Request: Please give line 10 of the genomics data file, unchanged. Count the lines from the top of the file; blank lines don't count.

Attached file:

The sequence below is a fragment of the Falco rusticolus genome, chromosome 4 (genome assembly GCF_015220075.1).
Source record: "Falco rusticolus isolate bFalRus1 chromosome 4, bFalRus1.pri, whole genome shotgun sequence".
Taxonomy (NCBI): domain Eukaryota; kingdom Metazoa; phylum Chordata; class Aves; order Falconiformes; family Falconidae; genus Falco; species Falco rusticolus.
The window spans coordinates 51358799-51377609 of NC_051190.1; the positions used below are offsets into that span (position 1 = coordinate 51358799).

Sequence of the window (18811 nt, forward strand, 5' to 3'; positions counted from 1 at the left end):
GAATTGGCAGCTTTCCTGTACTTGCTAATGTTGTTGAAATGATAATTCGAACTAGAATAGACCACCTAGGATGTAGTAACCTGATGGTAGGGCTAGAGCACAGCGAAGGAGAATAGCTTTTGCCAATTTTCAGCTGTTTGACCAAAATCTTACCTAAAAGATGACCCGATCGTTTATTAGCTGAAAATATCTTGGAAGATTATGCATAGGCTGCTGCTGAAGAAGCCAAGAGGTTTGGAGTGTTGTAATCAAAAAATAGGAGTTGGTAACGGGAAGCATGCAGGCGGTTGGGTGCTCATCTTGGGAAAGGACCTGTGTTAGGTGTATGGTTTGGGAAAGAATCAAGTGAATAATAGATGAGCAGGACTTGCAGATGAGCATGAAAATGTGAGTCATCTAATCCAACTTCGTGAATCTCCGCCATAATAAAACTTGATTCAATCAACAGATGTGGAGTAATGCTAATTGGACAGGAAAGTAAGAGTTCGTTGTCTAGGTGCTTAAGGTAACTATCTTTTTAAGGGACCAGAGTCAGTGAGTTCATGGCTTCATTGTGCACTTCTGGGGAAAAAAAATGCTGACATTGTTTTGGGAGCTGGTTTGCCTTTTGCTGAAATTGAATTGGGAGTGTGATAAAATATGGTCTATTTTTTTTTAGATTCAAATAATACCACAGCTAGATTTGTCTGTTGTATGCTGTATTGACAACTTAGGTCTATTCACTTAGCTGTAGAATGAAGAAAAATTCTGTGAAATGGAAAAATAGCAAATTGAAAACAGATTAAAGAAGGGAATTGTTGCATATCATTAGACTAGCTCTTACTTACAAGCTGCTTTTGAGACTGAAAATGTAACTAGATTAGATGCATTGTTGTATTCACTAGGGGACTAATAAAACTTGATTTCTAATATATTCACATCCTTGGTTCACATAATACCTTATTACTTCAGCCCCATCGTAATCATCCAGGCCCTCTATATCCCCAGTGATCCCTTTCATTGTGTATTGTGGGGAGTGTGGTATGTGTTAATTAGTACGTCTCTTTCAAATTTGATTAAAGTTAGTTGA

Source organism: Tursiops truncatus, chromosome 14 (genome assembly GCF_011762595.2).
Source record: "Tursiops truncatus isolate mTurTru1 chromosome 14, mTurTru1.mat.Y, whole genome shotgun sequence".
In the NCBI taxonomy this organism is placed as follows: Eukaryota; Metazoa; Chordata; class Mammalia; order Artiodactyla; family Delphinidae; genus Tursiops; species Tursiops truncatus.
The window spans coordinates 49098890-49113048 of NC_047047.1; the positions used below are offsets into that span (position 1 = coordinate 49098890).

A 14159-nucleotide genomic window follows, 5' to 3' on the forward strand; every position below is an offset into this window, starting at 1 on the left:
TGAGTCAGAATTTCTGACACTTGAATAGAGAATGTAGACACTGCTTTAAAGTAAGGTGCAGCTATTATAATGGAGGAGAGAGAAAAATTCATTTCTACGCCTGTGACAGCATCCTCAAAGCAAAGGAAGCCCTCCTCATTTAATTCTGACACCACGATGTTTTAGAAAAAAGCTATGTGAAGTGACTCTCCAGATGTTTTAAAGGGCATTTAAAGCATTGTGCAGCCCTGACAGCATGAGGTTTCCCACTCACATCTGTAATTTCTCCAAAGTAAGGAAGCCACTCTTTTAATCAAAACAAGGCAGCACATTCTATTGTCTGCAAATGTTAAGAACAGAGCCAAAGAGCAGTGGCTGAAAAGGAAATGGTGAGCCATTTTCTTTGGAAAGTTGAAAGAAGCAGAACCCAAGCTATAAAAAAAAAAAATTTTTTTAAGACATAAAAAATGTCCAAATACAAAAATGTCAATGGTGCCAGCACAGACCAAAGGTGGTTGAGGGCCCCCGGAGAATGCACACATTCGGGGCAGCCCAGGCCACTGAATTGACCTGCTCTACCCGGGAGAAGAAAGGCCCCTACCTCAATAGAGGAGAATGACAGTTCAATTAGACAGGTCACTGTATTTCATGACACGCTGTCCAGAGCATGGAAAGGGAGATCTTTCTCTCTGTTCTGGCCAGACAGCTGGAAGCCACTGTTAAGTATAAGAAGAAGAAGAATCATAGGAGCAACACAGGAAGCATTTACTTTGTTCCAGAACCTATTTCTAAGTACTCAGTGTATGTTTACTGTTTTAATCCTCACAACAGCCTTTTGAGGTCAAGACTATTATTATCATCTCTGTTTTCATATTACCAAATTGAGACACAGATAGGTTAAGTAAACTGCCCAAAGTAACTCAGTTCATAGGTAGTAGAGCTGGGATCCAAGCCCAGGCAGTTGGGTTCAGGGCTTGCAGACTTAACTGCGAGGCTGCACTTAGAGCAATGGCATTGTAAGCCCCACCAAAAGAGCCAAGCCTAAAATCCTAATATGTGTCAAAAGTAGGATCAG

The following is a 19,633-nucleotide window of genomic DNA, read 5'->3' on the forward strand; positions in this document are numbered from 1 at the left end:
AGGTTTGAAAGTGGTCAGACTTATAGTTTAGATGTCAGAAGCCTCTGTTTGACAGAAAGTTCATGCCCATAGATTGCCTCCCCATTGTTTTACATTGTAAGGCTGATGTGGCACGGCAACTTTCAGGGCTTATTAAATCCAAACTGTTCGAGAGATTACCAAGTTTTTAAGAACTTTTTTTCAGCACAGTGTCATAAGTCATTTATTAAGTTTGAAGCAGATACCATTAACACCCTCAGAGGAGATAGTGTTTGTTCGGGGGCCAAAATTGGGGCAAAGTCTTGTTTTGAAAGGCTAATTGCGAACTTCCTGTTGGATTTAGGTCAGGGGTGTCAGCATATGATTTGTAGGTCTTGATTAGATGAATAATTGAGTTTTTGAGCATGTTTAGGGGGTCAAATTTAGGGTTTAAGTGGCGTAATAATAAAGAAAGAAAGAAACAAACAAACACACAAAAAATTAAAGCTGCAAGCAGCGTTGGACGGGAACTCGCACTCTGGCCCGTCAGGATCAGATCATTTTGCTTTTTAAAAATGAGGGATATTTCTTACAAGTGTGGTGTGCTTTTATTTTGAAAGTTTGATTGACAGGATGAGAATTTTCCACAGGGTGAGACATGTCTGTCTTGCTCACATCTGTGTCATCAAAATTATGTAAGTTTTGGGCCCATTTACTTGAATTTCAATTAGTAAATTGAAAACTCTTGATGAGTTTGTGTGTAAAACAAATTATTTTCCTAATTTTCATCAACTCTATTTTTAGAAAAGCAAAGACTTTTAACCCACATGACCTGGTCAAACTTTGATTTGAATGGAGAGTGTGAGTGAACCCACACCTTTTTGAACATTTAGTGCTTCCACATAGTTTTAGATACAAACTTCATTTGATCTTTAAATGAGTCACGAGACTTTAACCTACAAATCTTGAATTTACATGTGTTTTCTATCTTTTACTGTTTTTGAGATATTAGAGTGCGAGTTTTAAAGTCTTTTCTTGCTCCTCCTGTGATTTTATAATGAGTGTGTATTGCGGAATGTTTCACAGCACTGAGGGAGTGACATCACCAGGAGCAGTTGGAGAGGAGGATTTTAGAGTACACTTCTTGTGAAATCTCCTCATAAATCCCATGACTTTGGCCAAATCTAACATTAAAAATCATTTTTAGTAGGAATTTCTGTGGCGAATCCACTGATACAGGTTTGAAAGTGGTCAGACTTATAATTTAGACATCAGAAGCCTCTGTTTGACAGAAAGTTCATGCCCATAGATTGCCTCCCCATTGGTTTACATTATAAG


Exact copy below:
The window spans coordinates 49098890-49113048 of NC_047047.1; the positions used below are offsets into that span (position 1 = coordinate 49098890).